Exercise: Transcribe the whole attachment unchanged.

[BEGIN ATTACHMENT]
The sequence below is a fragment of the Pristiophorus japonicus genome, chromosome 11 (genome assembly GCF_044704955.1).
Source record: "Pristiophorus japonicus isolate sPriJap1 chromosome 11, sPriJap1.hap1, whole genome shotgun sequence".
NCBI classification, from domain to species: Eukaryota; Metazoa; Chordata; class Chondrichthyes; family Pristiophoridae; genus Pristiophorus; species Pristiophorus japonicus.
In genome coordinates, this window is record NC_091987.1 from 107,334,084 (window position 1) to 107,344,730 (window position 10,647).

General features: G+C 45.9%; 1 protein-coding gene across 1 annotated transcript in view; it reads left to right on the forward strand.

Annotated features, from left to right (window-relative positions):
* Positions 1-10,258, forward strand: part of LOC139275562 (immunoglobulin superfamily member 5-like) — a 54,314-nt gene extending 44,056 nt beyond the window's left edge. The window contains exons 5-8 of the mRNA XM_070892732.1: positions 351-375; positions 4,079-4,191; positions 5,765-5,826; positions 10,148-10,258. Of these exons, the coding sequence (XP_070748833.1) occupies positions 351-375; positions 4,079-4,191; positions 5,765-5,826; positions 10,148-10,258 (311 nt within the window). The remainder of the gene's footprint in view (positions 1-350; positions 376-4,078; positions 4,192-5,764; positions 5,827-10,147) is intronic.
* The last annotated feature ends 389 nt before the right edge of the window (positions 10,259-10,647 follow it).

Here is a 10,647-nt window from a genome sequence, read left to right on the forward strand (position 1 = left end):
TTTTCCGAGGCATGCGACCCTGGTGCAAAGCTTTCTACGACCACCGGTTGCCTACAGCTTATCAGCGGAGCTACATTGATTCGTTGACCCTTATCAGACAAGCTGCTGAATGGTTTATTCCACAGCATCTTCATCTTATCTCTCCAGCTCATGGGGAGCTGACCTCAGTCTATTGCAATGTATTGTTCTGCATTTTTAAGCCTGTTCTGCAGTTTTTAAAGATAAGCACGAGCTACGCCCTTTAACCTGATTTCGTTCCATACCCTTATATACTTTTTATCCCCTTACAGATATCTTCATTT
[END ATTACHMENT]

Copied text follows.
The sequence below is a fragment of the Pristiophorus japonicus genome, chromosome 11 (genome assembly GCF_044704955.1).
Source record: "Pristiophorus japonicus isolate sPriJap1 chromosome 11, sPriJap1.hap1, whole genome shotgun sequence".
NCBI classification, from domain to species: Eukaryota; Metazoa; Chordata; class Chondrichthyes; family Pristiophoridae; genus Pristiophorus; species Pristiophorus japonicus.
In genome coordinates, this window is record NC_091987.1 from 107,334,084 (window position 1) to 107,344,730 (window position 10,647).

General features: G+C 45.9%; 1 protein-coding gene across 1 annotated transcript in view; it reads left to right on the forward strand.

Annotated features, from left to right (window-relative positions):
* Positions 1-10,258, forward strand: part of LOC139275562 (immunoglobulin superfamily member 5-like) — a 54,314-nt gene extending 44,056 nt beyond the window's left edge. The window contains exons 5-8 of the mRNA XM_070892732.1: positions 351-375; positions 4,079-4,191; positions 5,765-5,826; positions 10,148-10,258. Of these exons, the coding sequence (XP_070748833.1) occupies positions 351-375; positions 4,079-4,191; positions 5,765-5,826; positions 10,148-10,258 (311 nt within the window). The remainder of the gene's footprint in view (positions 1-350; positions 376-4,078; positions 4,192-5,764; positions 5,827-10,147) is intronic.
* The last annotated feature ends 389 nt before the right edge of the window (positions 10,259-10,647 follow it).

Here is a 10,647-nt window from a genome sequence, read left to right on the forward strand (position 1 = left end):
TTTTCCGAGGCATGCGACCCTGGTGCAAAGCTTTCTACGACCACCGGTTGCCTACAGCTTATCAGCGGAGCTACATTGATTCGTTGACCCTTATCAGACAAGCTGCTGAATGGTTTATTCCACAGCATCTTCATCTTATCTCTCCAGCTCATGGGGAGCTGACCTCAGTCTATTGCAATGTATTGTTCTGCATTTTTAAGCCTGTTCTGCAGTTTTTAAAGATAAGCACGAGCTACGCCCTTTAACCTGATTTCGTTCCATACCCTTATATACTTTTTATCCCCTTACAGATATCTTCATTT